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In “Alternating Product Ciphers: A Case for Provable Security Comparisons” by J. Pliam https://arxiv.org/abs/1307.4107 some representation theory is used. Here is a snippet of the Proof of Theorem 1

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For example, if $F$ is the round function for AES-128 or DES, then does $\{f_k | k \in K \}$ generate the alternating group $A_X$? In the case of DES, then, yes it is known that the round function does generate the alternating group, as shown in this paper ("The One-Round Functions of the DES Generate the Alternating Group" by Ralph Wernsdorf). I ...

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Let $\mathbb G$ with generator $g$, it's 256-bit prime order $q$, and the 128-bit prime $p$ be known and fixed. Assume we get an algorithm $\mathcal A$ which on input $(h_1,h_2)\in\mathbb G^2$, with $h_1=g^{a_1}$, $h_2=g^{a_2}$ for random $a_1,a_2\in\mathbb Z_q$, outputs $h_3=g^{a_1+a_2\bmod p}$ with non-vanishing probability, as in the question. Define ...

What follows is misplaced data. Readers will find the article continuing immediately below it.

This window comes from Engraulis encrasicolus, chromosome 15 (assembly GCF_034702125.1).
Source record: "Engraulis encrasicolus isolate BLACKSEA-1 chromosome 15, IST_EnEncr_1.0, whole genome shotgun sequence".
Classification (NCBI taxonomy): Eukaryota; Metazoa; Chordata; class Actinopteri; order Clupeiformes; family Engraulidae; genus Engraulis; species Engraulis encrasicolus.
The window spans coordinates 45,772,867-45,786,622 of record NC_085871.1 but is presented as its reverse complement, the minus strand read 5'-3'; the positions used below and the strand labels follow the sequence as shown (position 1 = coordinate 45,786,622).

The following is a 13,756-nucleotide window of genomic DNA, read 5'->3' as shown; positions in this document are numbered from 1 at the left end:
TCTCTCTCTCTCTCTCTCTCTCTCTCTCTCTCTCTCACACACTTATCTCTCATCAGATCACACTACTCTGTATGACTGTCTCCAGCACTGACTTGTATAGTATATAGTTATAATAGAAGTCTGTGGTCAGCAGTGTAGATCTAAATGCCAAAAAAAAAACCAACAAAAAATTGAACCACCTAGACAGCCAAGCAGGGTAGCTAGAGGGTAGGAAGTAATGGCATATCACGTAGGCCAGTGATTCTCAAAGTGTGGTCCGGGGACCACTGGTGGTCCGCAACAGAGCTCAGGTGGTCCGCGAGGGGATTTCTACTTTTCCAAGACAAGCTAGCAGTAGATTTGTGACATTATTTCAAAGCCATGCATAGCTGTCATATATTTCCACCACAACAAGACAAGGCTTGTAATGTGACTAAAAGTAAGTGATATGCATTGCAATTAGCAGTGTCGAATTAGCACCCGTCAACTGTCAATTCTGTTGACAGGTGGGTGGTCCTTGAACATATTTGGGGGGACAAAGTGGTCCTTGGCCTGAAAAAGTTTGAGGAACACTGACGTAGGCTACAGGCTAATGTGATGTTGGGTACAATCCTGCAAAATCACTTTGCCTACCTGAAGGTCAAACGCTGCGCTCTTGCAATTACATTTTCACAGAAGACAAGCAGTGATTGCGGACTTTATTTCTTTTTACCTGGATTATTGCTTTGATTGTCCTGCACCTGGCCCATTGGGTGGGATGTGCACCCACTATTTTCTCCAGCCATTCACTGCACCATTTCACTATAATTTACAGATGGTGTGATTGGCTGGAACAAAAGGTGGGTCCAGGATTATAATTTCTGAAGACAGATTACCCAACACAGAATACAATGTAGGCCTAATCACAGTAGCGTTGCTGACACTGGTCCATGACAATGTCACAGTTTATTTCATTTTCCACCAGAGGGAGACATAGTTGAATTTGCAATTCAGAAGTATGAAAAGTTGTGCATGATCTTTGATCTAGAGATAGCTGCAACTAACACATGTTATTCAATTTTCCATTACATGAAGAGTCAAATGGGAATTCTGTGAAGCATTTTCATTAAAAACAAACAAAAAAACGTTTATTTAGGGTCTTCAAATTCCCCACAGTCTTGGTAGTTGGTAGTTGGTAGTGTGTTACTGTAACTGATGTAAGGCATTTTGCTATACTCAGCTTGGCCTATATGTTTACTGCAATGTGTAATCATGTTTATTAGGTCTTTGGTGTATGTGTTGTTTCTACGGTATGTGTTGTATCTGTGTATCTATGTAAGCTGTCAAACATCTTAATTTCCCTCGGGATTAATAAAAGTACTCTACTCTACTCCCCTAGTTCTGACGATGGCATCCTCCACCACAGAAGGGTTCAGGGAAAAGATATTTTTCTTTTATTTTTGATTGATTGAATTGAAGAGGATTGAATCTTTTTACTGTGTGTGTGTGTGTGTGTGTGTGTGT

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It seems that finding $g^x$ is nonsense, duo to there being $g^x=g^{a_1} * g^{a_2}\text{ mod }q$. However, we could not judge that whether $x=a_1+a_2 \text{ mod } p$. Another way, we can let the generator $g=r^{(q-1)/p}\text{ mod }q$, where $r\in(1,...,q-1)$ and $p$ is a large prime such that $q-1 \text{ mod } p = 0$. Now, according to the Fermat Therom, the ...

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